Even MORE Vax News: Florida’s Restrictions on Vaccination Mandates

by Lana L. Rupprecht, Esq. - Director, Product Compliance

& Marti Cardi, Esq. - Vice President, Product Compliance

November 24, 2021

 

On the same day we were preparing our blog discussing the status of federal vaccination mandates applicable to private employers, the state of Florida enacted its own law significantly restricting—but not prohibiting—Florida private employers’ ability to impose vaccination mandates. 

Here is a quick rundown of this law as it applies to private employers subject to this law.

NOTE: The law also contains provisions relating to public employers, including educational or government institutions, which are not covered here.

  • The law applies to full-time, part-time or “contract” employees.
  • Private employers may impose a COVID-19 vaccination mandate in the workplace but if they do so, they must permit employees to choose to be exempt for any one of the following reasons:
    • Medical reasons. The statute states this also includes pregnancy or expectation of pregnancy. The employee is required to submit a statement from a medical provider certifying the COVID-19 vaccination is not in the best medical interest of the employee.
    • Religious reasons. Employees may receive an exemption based on a sincerely held religious belief – BUT Inquiries into the veracity of the employee’s religious beliefs are prohibited according to the state’s suggested exemption form.
    • COVID-19 Immunity from Prior Infection. Employees will need to provide “competent medical evidence that the employee has immunity to COVID-19, documented by the results of a valid laboratory test performed on the employee.” 
    • Periodic testing. Employees must be permitted to opt-out of a private employer’s vaccination requirements through testing “at no cost to the employee.”
    • Use of employer-provided personal protective equipment (PPE).This applies to employees who present “an exemption statement indicating that the employee agrees to comply with the employer's reasonable written requirement to use employer-provided personal protective equipment when in the presence of other employees or other persons.”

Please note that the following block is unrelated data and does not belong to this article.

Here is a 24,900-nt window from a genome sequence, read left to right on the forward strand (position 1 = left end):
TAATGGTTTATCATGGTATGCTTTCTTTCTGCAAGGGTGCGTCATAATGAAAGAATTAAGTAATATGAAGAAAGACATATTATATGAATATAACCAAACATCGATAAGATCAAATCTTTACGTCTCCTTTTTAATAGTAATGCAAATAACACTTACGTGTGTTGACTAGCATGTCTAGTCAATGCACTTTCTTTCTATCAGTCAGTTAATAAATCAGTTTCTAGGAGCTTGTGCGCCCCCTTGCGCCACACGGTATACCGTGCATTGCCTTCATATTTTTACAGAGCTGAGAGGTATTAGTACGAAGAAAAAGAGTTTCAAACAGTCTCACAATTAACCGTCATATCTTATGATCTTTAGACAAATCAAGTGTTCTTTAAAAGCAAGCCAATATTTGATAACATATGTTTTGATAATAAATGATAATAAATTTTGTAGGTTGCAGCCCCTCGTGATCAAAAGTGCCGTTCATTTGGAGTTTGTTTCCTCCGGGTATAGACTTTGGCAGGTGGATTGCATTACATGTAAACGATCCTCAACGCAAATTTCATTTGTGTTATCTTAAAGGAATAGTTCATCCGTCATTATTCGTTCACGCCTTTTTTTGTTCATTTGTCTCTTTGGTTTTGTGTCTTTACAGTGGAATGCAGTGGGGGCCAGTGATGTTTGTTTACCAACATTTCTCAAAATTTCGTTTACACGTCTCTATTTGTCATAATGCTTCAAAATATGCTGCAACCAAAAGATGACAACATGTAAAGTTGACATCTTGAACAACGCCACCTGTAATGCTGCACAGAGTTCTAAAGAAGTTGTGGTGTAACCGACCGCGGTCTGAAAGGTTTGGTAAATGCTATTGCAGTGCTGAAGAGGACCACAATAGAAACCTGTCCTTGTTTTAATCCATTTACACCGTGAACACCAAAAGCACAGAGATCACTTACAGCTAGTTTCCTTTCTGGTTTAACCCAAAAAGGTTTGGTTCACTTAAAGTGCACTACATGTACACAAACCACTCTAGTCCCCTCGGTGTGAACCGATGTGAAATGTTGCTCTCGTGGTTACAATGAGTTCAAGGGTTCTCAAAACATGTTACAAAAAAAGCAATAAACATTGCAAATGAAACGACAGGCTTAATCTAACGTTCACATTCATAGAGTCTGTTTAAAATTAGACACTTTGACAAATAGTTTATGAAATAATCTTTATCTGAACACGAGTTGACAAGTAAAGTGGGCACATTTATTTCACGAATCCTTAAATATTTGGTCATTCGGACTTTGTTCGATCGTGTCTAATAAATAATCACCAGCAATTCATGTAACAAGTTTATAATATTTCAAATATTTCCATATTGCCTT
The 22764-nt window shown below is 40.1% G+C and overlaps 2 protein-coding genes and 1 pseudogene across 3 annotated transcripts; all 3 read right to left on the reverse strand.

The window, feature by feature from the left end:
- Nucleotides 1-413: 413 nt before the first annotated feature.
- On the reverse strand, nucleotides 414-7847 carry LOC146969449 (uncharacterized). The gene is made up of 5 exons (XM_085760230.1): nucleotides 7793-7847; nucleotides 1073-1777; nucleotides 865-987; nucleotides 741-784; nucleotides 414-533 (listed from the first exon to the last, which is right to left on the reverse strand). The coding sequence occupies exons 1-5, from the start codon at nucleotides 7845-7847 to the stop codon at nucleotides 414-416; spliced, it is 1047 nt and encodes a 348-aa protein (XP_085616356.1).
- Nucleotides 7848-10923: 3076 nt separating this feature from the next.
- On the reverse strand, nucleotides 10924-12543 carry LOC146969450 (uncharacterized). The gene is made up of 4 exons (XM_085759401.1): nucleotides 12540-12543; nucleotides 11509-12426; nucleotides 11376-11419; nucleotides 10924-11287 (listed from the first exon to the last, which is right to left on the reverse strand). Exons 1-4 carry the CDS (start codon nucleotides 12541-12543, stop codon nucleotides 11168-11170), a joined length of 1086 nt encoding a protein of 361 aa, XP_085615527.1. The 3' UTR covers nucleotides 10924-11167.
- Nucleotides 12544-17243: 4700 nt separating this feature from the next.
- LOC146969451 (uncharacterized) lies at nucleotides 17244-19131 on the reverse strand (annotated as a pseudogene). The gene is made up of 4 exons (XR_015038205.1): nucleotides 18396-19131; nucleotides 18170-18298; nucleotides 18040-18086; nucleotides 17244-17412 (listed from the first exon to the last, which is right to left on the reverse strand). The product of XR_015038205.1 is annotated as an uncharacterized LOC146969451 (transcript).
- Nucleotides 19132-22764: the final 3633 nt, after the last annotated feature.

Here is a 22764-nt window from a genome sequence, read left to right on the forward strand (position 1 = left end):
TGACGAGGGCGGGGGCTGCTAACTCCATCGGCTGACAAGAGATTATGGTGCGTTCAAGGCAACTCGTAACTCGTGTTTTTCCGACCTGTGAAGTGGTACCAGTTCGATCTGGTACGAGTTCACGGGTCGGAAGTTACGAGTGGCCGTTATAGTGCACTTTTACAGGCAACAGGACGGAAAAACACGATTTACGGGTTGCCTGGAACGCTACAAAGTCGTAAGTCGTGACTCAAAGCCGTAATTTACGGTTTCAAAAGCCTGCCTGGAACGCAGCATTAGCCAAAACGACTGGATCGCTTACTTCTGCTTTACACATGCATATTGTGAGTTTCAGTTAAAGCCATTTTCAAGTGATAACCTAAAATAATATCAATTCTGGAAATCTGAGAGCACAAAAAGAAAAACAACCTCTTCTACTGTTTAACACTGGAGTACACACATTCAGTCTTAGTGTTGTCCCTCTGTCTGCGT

• Employers are required to use forms created by the Florida Department of Health with respect to each exemption or substantially similar forms. These forms can be found here.
  • If an employer receives a completed exemption form for any of the 5 reasons stated above, the employer must allow the employee to opt out of its mandatory vaccination policy.
  • There is no private right of action under this law, but employees may report violations to the Florida Department of Legal Affairs.
  • Violations for which complaints can be filed include: 1) not being offered an exemption, 2) being improperly denied an exemption, or 3) being terminated as a result of a vaccine mandate.
  • For nontermination violations, the employer must be notified of the violation and given an opportunity to cure.
  • If an employer improperly terminates an employee as a result of the vaccine mandate, the Florida Attorney General has the authority to impose the following fines:
    • Up to $10,000 for private entities employing less than 100 people
    • Up to $50,000 for private entities employing 100 people or more
  • **The Attorney General may not impose a fine on an employer that reinstates a terminated employee with back pay.
  • Finally, the law directs the Florida Department of Health, Department of Legal Affairs, and the Department of Economic Opportunity to develop emergency rules to implement the law, which are expected to be out on or before December 4th. Employers will hopefully receive more guidance from these rules.

Tips for Employers

  • The fate of the OSHA ETS is still undetermined. If you are a Florida employer subject to the OSHA ETS and this law, you should consult with your attorney on next steps.
  • Employers in Florida who are also subject to the Interim Final Rule (“IFR”) issued by the Centers for Medicare and Medicaid Services (“CMS”) applicable to Medicare- and Medicaid-certified providers and suppliers which we discussed here OR are federal contractors or subcontractors subject to Executive Order (“EO”) 14042 which we discussed here should consult with their attorney. To the extent there is a direct conflict, the IFR and CMS might preempt this Florida law.
  • Employers mandating vaccinations who are subject to this law should, if they have not already done so, implement a robust process on exemption requests.
  • This law does not prohibit a private employer subject to this law from imposing vaccination mandates but as noted above, it imposes additional requirements.

Also, just in case you missed our previous blogs we prepared on vaccination laws, they can be here, here, here and here.   And as always, we will continue to keep you posted on key developments in this area.

Additional Resources

Florida Statute: h0001Ber.docx (myfloridahouse.gov)

Florida Department of Health COVID-19 Vaccination Exemption Forms | Florida Department of Health (floridahealth.gov)

Matrix Can Help!

Matrix offers ADA and medical vaccine exemption services for our ADA clients. For more information about our solutions, please contact your Matrix or Reliance Standard account manager, or reach us at ping@matrixcos.com.